Friday, September 28, 2007
The notion of learning on display is what pops in my mind each time I see so many of the civil engineering/surveying students out and about on the quad with their surveying equipment - going beyond the classroom - and putting learning in action right here on campus. Being new, I don't know if this kind of thing happens all the time, but I've recently gained a new appreciation for all the different ways learning can happen.
I watched the theatre auditorium fill with students and faculty to participate in a great constitution day event. A week later a number of students joined close to 100 community members to watch the Oneida County District Attorney debate at 5 p.m. in the evening, as our social sciences department continues to creatively expose students to the complexities of democracy at work.
That same week, I watched the auditorium fill once again for a fantastic lecture on the top 5 emerging technologies by New York Times writer David Pogue. A few days later, more than 80 students attended a special cultural series lecture on the crisis in Darfur, Sudan. I particularly enjoyed this event as I got there early and went upstairs to sit in a comfortable chair and just take in the rhythm of the campus while I waited. For about ten minutes, everyone who was hanging out in the lobby was wonderfully entertained by a spontaneous piano concert from a very talented student who breathed amazing life into a normally dormant piano that many fail to recognize in their daily travels. As I sat and listened to the impromptu concert, I watched a senior faculty member on his way to teach a class. He had a skip in his step, a glow on his face, and an energy about him as he moved among the students in the hall - a visible enthusiasm that would make one think it was his first day on the job. As I watched him go, Ipods, laptops, and cellphones were buzzing all around me and it felt good to just take in a small sliver of the daily student experience at MV.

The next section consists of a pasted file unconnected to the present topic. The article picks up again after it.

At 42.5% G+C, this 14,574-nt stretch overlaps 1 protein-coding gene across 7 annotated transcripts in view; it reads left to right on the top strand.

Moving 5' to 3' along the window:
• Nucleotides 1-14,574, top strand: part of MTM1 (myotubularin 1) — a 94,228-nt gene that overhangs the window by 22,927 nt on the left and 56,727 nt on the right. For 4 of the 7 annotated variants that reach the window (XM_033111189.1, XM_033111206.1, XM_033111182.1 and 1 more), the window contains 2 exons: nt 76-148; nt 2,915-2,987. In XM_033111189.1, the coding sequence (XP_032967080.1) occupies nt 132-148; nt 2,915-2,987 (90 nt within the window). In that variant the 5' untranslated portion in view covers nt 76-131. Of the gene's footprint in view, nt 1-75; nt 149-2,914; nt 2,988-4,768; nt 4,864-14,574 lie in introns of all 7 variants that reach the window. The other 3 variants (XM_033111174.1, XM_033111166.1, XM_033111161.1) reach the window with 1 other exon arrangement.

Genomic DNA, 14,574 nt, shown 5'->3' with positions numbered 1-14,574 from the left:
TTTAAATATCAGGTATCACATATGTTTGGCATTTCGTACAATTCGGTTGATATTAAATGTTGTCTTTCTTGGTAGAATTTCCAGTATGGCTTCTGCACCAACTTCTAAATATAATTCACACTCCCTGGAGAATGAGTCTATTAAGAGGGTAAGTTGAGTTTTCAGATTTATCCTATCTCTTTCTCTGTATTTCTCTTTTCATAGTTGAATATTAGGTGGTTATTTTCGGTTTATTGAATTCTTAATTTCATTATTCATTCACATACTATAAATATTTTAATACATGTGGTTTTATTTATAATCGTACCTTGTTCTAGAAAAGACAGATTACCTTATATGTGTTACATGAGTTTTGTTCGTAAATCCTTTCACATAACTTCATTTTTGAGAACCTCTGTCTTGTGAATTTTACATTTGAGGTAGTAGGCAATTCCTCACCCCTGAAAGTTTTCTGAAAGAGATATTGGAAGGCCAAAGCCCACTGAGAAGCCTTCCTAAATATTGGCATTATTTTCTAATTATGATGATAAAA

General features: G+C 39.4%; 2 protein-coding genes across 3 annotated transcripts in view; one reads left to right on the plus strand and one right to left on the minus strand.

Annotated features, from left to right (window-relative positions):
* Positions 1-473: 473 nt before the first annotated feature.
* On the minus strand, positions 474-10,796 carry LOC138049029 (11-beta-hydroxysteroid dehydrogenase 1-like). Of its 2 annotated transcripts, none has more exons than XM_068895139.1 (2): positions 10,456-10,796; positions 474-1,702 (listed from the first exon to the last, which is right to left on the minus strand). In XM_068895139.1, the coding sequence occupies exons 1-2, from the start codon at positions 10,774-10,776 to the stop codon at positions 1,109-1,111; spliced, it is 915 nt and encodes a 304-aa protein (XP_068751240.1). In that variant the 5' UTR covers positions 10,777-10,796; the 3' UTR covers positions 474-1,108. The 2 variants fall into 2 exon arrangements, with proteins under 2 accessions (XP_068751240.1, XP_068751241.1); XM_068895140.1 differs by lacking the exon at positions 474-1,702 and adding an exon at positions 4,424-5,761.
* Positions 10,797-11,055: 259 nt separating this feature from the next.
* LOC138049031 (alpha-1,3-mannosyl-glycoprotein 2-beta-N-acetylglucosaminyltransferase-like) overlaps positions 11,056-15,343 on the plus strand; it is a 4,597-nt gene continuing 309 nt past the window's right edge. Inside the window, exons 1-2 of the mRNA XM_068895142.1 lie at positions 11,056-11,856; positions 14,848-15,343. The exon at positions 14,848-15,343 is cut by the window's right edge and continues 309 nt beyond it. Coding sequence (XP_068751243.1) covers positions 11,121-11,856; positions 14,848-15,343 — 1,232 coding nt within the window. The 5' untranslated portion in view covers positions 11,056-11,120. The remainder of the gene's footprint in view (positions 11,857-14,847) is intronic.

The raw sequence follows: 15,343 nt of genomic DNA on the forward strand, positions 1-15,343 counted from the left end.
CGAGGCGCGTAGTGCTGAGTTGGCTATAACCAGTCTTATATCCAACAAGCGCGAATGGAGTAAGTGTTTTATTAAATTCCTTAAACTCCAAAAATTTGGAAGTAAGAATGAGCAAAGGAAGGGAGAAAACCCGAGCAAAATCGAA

Similarly, the very next day I walked right through the middle of a classroom on my way to a meeting. A wise faculty member decided students might be more engaged in learning if the class met outside and left the confines of their four walls. Perhaps it was the lack of a single cloud in the sky, the warm sun, the 73 degree temperature, or the gentle breeze that prompted the relocation, but it was great to see someone seize the moment and spontaneously create a more active learning environment for students. It was also nice to see the campus take advantage of another beautiful fall day in the Mohawk Valley when I walked through the tent on Student Clubs and Organizations Day. I enjoyed getting to see the more than 50 student groups on campus available for students to participate in and extend their learning beyond the traditional classroom.
The manner in which MVCC faculty support and encourage their students to participate in these learning opportunities - whether it's required, extra credit, or simply encouraged - and create spontaneous (or planned) non-traditional learning environments is part of what makes MVCC special...where learning is clearly on display.
If you've seen learning happen in surprising or creative ways, let me know at email@example.com.
Friday, September 21, 2007
Communication certainly needs to be strengthened, as it can be in any organization. However, the sense of teamwork also needs to be strengthened, which is why some meetings have been moved from open meetings to what some would call "closed" and I would call staff meetings. The advantages to this approach are multi-fold:
- in a staff meeting, the group of individuals can interact in a variety of ways that allow them to grow together as a team
- team members can "muddle" through issues without hesitation or sense of being misunderstood in a more open setting with non-team members sitting in and observing the meeting proceedings and potentially taking things out of context